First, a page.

A federal appeals court in New York vacated a
Murray, who worked for UBS’s commercial mortgage-backed securities business for one year, accused the Swiss lender of violating whistle-blower protections in the 2002 Sarbanes-Oxley Act. His suit described a “concerted, extended effort” by managers and colleagues to get him to write bullish assessments.
But the Sarbanes-Oxley law requires “a whistle-blower-employee like Murray to prove by a preponderance of the evidence that the employer took the adverse employment action against the whistle-blower-employee with retaliatory intent,” the appeals court held.
Murray’s lawyer, Robert Herbst, didn’t immediately respond to a message seeking comment.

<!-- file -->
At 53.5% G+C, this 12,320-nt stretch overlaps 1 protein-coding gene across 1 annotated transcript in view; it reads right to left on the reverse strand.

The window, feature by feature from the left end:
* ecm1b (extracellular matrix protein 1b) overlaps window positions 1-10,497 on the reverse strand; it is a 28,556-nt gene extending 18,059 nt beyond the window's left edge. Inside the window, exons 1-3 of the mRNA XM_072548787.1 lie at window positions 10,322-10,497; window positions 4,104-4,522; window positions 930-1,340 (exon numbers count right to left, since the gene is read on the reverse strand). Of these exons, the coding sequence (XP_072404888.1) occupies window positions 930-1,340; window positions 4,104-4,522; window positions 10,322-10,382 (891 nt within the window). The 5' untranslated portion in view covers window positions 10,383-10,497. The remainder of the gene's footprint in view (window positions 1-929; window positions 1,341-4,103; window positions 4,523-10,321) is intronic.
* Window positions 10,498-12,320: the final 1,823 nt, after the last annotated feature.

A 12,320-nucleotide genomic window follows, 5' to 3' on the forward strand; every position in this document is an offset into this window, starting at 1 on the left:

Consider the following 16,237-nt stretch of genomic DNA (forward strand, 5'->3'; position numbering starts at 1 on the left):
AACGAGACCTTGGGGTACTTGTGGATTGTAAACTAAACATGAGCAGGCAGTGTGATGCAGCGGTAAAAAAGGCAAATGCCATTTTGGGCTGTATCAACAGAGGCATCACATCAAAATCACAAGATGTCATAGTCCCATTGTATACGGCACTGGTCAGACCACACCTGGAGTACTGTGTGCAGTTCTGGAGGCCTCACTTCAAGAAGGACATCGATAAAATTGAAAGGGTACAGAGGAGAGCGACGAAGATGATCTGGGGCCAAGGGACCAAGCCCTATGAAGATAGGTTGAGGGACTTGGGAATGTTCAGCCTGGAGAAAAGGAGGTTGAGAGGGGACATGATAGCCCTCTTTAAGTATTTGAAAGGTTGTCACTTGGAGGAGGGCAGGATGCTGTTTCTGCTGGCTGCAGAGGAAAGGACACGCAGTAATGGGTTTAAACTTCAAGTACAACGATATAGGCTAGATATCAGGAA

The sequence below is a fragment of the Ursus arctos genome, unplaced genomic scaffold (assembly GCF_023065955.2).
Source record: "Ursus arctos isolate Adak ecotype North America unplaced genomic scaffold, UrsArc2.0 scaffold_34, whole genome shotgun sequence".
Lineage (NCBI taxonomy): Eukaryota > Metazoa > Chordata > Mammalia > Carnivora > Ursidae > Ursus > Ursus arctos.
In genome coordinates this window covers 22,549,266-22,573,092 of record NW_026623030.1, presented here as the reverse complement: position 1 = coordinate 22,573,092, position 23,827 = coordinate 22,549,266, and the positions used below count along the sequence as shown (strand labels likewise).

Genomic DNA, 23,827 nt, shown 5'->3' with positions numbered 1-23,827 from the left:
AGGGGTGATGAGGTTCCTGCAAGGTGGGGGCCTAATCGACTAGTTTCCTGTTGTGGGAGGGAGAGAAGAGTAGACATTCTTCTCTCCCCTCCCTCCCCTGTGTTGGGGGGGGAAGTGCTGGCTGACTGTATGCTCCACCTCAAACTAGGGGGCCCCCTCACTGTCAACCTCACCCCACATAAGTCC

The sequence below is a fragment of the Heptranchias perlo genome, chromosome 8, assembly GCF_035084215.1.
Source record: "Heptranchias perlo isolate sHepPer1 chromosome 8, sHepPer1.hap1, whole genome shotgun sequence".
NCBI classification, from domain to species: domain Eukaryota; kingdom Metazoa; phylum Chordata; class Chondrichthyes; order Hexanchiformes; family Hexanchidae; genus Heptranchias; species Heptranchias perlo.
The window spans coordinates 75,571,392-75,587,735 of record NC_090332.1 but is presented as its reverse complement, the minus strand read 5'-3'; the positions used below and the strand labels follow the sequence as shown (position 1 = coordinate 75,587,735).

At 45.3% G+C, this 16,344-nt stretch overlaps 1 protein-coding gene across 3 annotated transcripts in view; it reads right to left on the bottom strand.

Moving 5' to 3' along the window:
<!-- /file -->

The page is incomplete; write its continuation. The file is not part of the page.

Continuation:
A UBS spokesperson said the bank was pleased with the decision, adding that the suit had no merit and that the company would continue to defend itself in the case.
UBS argued that Murray was never a whistle-blower, and that his termination from UBS Securities LLC was part of a broader reduction in staffing caused by the bank’s poor finances. UBS repeatedly stressed the impact of a $2 billion loss by a rogue trader at its London office five months before the firing.
The appeals court nodded to that argument in Friday’s ruling.
“UBS offered evidence at trial of non-retaliatory reasons for its decision to terminate Murray,” the panel said. “For example, UBS witnesses testified that the company was experiencing significant financial difficulties, resulting in company-wide layoffs when Murray reported the alleged misconduct and was ultimately terminated.”
UBS had been ordered to pay Murray more than $900,000. The whistle-blower, who at the time of the trial was making ends meet with an hourly job at a grocery store, had asked for $3 million.
(Updates with comment from UBS spokesperson.)
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